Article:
Glossary

Eco-tourism: Perhaps the most over-used and mis-used word in the travel industry. But what does it mean?  The Ecotourism Society defines it as “responsible travel to natural areas which conserves the environment and improves the welfare of the local people”.  A walk through the rainforest is not eco-tourism unless that particular walk somehow benefits that environment and the people who live there.  A rafting trip is only eco-tourism if it raises awareness and funds to help protect the watershed.

A loose interpretation of this definition allows many companies to promote themselves as something that they are not.  If true eco-tourism is important to you, ask plenty of questions to determine if your trip will help “conserve and improve” the places you visit.

Adventure Travel: Another term which is heavily used by marketing departments.  While travel to another country is often adventurous it is not necessarily “Adventure Travel”.  Most dictionaries define adventure similarly: “an unusual experience including some level of risk and uncertainty”.  “Adventure Travel” includes this idea of risk and often times some unconventional means of transport.  A dug-out canoe journey deep into the Amazon basin with it’s attendant difficulties meets this definition.  While a city tour of Paris might have some level of uncertainty it is not by definition “Adventure Travel”.  If you love true adventure you probably already know this and can see through the hype to find the real thing for yourself.

Sustainable Tourism: Any form of tourism that does not reduce the availability of resources and does not inhibit future travelers from enjoying the same experience.  If the presence of large numbers of tourists disturbs an animal’s mating patterns so that there are fewer of that species in the future then that visit was not sustainable.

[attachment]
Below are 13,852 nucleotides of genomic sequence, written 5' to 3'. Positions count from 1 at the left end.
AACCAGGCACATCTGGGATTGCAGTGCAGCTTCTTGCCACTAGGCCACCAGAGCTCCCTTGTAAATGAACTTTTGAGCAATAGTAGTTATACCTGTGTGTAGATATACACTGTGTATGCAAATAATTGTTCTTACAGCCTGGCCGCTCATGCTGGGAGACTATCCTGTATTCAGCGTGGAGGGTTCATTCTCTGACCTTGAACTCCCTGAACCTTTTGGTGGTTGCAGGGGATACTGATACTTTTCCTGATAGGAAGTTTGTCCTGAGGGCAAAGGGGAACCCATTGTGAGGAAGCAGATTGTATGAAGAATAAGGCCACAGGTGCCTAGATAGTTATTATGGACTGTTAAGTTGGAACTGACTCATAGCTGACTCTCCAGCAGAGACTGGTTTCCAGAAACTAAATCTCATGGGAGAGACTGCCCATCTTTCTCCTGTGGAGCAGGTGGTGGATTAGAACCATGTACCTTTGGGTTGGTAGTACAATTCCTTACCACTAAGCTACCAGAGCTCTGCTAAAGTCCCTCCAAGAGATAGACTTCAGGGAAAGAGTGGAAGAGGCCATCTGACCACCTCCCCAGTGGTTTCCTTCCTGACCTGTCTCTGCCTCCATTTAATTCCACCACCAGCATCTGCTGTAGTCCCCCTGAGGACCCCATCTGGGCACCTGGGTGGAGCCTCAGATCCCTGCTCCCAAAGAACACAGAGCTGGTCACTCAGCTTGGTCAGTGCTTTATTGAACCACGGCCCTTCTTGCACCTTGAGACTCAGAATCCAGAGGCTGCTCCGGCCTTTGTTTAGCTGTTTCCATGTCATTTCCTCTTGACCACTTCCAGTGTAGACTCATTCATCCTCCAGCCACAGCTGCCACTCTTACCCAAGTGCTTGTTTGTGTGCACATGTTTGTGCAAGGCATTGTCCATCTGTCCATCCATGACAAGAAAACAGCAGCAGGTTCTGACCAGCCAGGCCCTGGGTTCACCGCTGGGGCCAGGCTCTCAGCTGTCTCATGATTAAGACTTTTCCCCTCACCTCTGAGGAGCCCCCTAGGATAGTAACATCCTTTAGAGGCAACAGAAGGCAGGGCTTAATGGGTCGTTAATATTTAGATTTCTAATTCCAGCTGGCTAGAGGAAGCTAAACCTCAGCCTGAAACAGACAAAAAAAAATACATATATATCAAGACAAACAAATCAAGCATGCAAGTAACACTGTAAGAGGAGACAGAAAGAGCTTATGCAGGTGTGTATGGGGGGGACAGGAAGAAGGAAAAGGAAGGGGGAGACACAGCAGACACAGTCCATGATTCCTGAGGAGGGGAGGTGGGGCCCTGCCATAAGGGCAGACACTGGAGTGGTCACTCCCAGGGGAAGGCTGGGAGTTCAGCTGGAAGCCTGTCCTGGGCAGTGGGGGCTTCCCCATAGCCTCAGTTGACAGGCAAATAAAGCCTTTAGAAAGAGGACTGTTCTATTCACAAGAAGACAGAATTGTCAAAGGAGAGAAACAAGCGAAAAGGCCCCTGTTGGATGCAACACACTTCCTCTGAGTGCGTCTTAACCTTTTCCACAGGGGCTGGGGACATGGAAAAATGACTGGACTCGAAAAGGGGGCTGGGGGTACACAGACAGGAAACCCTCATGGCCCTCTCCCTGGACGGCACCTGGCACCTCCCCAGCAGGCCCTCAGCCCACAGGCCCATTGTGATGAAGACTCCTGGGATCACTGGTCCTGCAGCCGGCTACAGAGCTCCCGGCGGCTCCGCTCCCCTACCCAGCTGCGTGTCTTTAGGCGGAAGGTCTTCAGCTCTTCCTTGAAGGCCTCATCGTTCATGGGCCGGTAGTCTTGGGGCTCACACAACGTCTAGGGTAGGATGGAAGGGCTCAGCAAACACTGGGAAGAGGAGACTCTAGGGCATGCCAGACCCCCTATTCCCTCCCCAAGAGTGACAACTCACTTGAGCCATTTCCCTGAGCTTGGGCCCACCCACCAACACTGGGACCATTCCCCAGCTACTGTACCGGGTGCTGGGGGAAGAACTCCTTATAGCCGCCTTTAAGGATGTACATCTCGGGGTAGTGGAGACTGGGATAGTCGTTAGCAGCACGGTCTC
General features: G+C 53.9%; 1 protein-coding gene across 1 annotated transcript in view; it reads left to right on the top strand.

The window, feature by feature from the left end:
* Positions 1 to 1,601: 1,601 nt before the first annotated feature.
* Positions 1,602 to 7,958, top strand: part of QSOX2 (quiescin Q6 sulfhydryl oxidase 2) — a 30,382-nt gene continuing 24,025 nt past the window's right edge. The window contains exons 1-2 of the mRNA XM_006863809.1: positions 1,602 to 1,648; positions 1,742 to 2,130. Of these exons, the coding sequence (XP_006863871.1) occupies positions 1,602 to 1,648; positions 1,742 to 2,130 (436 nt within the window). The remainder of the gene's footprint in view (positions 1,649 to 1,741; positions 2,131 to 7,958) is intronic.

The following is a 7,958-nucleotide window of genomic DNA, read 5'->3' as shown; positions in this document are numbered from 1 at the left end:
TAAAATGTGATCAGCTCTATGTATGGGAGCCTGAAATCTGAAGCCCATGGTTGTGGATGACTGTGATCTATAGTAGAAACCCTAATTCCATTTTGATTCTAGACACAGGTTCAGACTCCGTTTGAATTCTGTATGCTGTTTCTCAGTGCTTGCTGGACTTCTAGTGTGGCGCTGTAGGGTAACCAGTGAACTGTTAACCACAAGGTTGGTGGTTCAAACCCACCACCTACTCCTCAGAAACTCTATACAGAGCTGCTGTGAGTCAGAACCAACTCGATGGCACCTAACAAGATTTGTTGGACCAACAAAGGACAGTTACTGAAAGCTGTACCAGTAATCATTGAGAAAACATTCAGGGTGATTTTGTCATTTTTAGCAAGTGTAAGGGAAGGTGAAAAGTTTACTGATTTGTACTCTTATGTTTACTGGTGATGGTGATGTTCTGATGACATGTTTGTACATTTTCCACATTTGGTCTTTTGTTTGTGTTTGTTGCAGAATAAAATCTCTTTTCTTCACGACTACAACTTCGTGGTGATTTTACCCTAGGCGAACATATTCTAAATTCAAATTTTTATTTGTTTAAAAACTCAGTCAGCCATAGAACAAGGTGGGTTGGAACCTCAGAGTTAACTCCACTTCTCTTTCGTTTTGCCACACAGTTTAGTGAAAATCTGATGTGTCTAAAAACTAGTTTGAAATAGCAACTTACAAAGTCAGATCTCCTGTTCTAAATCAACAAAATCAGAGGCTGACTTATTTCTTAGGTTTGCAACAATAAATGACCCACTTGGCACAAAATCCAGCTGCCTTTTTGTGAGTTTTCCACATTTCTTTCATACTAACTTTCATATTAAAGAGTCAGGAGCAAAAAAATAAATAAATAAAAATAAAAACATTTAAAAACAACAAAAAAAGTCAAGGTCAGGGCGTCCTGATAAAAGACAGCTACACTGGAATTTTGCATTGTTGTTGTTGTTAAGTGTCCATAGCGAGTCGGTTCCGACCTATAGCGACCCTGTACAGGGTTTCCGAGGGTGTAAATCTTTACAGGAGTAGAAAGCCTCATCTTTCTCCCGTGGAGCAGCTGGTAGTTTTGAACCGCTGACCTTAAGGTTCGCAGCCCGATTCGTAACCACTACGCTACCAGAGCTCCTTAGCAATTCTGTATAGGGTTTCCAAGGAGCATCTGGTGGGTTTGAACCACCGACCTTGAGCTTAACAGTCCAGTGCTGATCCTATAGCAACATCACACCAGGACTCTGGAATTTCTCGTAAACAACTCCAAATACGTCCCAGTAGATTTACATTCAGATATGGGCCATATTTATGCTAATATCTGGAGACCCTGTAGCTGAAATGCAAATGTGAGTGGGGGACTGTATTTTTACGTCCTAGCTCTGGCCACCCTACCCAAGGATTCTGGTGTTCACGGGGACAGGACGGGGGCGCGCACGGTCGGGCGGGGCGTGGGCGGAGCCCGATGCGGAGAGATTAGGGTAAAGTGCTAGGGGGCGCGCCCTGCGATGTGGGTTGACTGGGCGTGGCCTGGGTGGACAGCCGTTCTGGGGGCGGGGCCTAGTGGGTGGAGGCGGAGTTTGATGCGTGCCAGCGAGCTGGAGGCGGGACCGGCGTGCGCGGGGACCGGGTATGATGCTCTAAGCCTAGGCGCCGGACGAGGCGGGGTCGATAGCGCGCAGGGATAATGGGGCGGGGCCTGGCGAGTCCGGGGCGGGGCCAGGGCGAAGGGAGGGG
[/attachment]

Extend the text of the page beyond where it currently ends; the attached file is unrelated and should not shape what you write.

Examples: Kayaking secotourism, ecotravel, eco-lodge school on a free flowing river is an example of sustainable tourism.  Big game hunting in Alaska is not.

Responsible Tourism: Tourism which operates in such a way as to minimize negative impacts on the environment.  A wilderness camping trip using “Leave No Trace” ethics would be considered responsible tourism while dune buggy tours would not.

Nature-Based Tourism: A more commonly used term for any activity or travel experience with a focus on nature.  Large jungle lodges/resorts fall into this category; this is much similar to cruise ships arranged to view penguins in Antarctica.  These types of trips may or may not be environmentally sustainable or responsible.

Green Tourism: Often used inter-changeably with eco-tourism & sustainable tourism,  but more accurately described as “any activity or facility operating in an environmentally friendly fashion”.  A lodge with composting toilets, gray water system, and solar powered lighting is probably “green”.   There are varying degrees of “greenness”;  an awareness of where resources are coming from and where  wastes are going is at the crux of the idea.

Multi-Sport Adventures: These adventure trips have a focus on physical outdoor activities.  Examples includes: rafting, mountain biking, climbing, surfing, diving, etc. all offered in the same package.  It may not necessarily be sustainable or eco but it helps since many companies want to protect the areas where these activities take place.

Cultural Tourism:
Interacting with and observing unique cultures is the focus of this kind of trip.  The concept of learning from other cultures to broaden his/her perspective is usually an important value.  An artisan showing you how to weave a tapestry & learning from them about their traditional dresses is a form of cultural tourism in the act itself; buying crafts in the market with no more interaction than the exchange of money does not provide the insight into another culture that is the central theme of cultural tourism.

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